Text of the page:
Clapper rails, Rallus crepitans, or marsh hens, whatever you want to call them is fine by me. Today, I hunted them.
I got lucky and had a friend invite me down to the coast for what was promised as a good time with lots of shot opportunities. Despite our best efforts, the little marsh hen would turn out to be an elusive foe, evading our every attempt, and by the end of the day, laughing us out of the marsh.
One thing would prove to be very neat, I would get to hunt with my grandfather’s (father’s side) side by side .410. It was given to my sister shortly before he passed away, and she was nice enough to let me take it on the journey. I’m not kidding, it kinda turned into a journey, all for a marsh hen.
The journal entry:
- Marsh hen hunting
- Shot Papa’s sxs .410
- 1 marsh hen killed
- Flood high tide @ 11:20am- 7.2ft
Finally, I get a chance to hunt these little birds. I met up with Chris around 9:30am, we were on the water by 10:15. The ride to our chosen hunting grounds was short, the salt air was a welcome and familiar smell. I honestly had no idea what to expect as we pulled up to the first grass island. Chris mentioned that we were early when the boat came to a stop up against the taller grass. So I grabbed a short paddle and pushed the nose of the boat back out into the creek. Chris took to his spot in the boat and began to pole us down the bank, slapping at the thicker spots to drive any tight holding birds out of their cover. I sat anxiously on the front, Papa’s old .410 gripped tightly in my hands. I was so unsure of how it would all take place when we saw our first bird. Would he jump up 20 yards out or right in front of me? Would there be a warning first? Would he make a noise? Admittedly, I really wasn’t even sure that what I thought was a marsh hen was, in fact, a marsh hen. I was thankful that I could leave all of that up to Chris and just worry about making a good shot, if and when the time came.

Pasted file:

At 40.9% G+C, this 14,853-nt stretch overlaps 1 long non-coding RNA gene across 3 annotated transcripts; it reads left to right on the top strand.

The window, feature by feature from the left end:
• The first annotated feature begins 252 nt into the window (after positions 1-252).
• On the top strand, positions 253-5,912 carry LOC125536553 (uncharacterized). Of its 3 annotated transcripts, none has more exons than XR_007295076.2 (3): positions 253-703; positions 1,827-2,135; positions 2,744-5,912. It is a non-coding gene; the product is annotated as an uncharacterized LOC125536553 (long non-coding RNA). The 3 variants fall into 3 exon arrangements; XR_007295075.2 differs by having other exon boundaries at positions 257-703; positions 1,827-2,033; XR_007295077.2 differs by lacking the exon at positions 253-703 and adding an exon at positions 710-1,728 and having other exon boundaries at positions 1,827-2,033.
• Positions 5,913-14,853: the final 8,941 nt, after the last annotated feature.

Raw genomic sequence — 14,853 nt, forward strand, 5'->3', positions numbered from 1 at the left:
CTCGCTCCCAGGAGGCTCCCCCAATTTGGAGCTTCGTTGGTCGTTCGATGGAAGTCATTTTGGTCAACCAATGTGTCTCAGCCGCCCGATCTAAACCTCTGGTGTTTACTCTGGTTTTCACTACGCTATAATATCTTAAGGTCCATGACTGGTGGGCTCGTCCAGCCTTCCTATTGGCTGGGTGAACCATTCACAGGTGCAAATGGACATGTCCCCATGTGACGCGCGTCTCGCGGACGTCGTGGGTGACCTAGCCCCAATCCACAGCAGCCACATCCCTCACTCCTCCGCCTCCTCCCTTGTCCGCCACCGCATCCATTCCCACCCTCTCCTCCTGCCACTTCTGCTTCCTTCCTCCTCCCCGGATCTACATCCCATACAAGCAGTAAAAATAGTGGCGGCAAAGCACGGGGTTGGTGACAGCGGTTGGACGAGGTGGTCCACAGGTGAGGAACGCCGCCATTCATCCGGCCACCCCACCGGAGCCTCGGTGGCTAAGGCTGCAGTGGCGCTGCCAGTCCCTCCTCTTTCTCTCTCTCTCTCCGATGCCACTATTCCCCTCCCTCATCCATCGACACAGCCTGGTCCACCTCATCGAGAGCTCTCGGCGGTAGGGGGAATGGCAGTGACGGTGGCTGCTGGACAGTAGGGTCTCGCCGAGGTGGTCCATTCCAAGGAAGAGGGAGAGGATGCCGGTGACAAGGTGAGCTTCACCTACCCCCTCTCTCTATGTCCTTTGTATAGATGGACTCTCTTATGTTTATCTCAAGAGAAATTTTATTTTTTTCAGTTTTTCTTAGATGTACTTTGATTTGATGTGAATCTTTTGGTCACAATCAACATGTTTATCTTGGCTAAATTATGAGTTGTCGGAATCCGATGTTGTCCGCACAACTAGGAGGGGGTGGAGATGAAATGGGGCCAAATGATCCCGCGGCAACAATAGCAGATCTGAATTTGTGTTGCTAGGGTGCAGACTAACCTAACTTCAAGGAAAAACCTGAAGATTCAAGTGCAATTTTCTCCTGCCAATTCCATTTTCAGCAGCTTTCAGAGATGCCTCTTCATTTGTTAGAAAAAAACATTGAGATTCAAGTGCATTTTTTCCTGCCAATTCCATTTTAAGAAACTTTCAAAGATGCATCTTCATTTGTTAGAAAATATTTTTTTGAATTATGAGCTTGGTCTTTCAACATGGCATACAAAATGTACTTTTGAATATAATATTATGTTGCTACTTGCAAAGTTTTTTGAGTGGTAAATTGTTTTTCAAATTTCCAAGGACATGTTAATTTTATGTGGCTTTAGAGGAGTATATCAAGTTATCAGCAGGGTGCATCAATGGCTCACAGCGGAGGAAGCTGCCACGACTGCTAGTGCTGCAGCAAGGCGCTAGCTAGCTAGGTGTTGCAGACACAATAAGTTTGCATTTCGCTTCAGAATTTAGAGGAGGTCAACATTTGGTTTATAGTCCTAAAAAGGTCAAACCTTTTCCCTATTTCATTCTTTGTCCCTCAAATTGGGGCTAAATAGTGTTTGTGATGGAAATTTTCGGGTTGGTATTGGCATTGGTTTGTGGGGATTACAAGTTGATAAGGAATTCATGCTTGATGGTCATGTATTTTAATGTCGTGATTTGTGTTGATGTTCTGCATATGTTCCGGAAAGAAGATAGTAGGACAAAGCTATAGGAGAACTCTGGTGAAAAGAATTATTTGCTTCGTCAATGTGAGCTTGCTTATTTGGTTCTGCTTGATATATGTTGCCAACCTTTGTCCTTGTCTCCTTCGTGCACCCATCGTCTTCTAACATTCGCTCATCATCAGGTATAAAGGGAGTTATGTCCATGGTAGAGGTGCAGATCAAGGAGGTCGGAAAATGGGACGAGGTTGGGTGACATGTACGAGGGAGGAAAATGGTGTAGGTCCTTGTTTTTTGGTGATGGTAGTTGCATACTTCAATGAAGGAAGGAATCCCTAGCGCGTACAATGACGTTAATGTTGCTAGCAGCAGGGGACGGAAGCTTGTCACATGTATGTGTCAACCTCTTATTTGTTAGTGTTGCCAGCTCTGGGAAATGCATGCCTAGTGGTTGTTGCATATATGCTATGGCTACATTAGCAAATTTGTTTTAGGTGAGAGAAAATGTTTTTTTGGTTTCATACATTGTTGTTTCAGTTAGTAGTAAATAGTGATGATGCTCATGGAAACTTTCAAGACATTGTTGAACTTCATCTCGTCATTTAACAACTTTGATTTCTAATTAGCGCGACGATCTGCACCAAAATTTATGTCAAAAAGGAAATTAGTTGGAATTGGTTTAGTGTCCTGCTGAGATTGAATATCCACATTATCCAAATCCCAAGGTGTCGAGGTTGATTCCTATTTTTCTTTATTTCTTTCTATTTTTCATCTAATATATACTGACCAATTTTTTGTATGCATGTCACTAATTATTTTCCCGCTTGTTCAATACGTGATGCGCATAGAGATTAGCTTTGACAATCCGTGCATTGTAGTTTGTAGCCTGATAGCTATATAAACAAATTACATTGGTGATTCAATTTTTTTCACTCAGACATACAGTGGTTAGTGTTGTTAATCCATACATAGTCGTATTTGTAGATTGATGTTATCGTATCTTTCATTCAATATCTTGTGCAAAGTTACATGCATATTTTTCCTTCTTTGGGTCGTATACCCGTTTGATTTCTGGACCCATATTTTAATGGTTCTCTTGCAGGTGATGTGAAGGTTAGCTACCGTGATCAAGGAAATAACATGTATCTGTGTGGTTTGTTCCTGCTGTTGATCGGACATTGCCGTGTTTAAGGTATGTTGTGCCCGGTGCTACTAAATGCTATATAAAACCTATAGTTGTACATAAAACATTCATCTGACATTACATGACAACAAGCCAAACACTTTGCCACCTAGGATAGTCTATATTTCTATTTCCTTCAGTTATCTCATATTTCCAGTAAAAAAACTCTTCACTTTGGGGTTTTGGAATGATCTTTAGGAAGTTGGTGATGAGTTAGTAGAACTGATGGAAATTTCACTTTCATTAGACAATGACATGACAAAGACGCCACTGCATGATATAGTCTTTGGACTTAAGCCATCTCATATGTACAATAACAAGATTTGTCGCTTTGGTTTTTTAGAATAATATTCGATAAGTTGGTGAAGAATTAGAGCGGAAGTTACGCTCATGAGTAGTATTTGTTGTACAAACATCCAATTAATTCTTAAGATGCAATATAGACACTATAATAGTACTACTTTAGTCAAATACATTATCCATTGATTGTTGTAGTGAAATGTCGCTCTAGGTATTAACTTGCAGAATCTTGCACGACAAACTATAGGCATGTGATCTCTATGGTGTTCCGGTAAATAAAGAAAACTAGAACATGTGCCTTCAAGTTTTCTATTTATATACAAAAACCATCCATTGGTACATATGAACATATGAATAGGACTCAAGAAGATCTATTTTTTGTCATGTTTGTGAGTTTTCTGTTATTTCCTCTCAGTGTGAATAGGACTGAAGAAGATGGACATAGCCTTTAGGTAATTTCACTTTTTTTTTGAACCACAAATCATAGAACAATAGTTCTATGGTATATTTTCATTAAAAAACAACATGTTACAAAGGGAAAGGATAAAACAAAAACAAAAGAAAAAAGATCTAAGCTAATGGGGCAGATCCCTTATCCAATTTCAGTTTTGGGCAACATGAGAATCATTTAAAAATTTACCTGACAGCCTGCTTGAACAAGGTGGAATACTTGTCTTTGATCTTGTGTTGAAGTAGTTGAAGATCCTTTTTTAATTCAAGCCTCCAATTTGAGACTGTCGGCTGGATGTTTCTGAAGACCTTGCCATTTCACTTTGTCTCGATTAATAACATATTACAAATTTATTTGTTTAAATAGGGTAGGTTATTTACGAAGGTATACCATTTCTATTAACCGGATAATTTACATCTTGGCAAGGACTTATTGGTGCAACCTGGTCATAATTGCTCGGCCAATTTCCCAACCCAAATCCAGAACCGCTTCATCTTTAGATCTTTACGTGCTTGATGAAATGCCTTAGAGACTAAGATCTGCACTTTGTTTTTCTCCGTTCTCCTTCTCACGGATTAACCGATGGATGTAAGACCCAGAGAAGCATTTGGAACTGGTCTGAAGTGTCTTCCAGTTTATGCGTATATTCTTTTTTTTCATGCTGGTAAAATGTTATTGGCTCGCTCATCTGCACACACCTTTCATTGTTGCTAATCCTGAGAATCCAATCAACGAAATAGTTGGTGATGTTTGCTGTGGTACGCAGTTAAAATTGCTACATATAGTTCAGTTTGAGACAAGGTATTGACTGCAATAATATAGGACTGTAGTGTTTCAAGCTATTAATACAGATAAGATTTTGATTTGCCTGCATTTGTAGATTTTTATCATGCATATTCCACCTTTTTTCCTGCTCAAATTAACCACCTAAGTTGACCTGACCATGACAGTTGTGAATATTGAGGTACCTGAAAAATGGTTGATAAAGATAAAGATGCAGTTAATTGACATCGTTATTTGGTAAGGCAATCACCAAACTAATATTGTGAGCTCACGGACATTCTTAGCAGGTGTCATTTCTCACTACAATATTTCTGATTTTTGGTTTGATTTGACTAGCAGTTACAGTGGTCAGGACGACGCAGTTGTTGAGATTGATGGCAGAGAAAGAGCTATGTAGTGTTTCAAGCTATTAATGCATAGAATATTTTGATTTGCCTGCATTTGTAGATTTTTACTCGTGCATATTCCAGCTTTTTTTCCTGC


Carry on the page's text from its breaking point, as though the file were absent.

I was fortunate in that our first bird would show himself about halfway down that first grass island. I had let my mind drift off on a blue crab I saw in the water beneath us when Chris shouted, “There’s one!” My eyes snapped over to the sound of his voice, catching a brief movement across the water. The marsh hen was swimming out of the edge of the grass and just as soon as his full body emerged from the camouflage, He leapt into the air. I threw up the gun and pushed forward the safety but it was when I felt the trigger that I started to panic. It felt heavier than my other guns, so unfamiliar, causing my entire body to forget the task at hand. This frozen spot in time felt like an hour, my mind racing over what to do. Then, with another blink of the eyes, I refocused on the bird and squeezed the trigger harder. A shot rang out and I watched my first marsh hen fall.
I wish I could say that we watched many more fall today, but we didn’t. The truth is we would only flush two or three more birds with zero shot opportunity and then we would break down. Literally, the motor broke down on us when the impeller decided to quit working. So we parked our little boat on the edge of the marsh and waited on friends to come tow us home. Chris and I could only laugh as we sat there waiting and listening. The whole marsh erupted with the familiar laughing call of the marsh hen and there was nothing we could do about it but enjoy the scene.
Such is life, especially with boats. The bottom line is this, I got my marsh hen, I got to hang out with a friend in the marsh, and I learned how to hunt something new.
The only bad part about this weekend is that it had to end.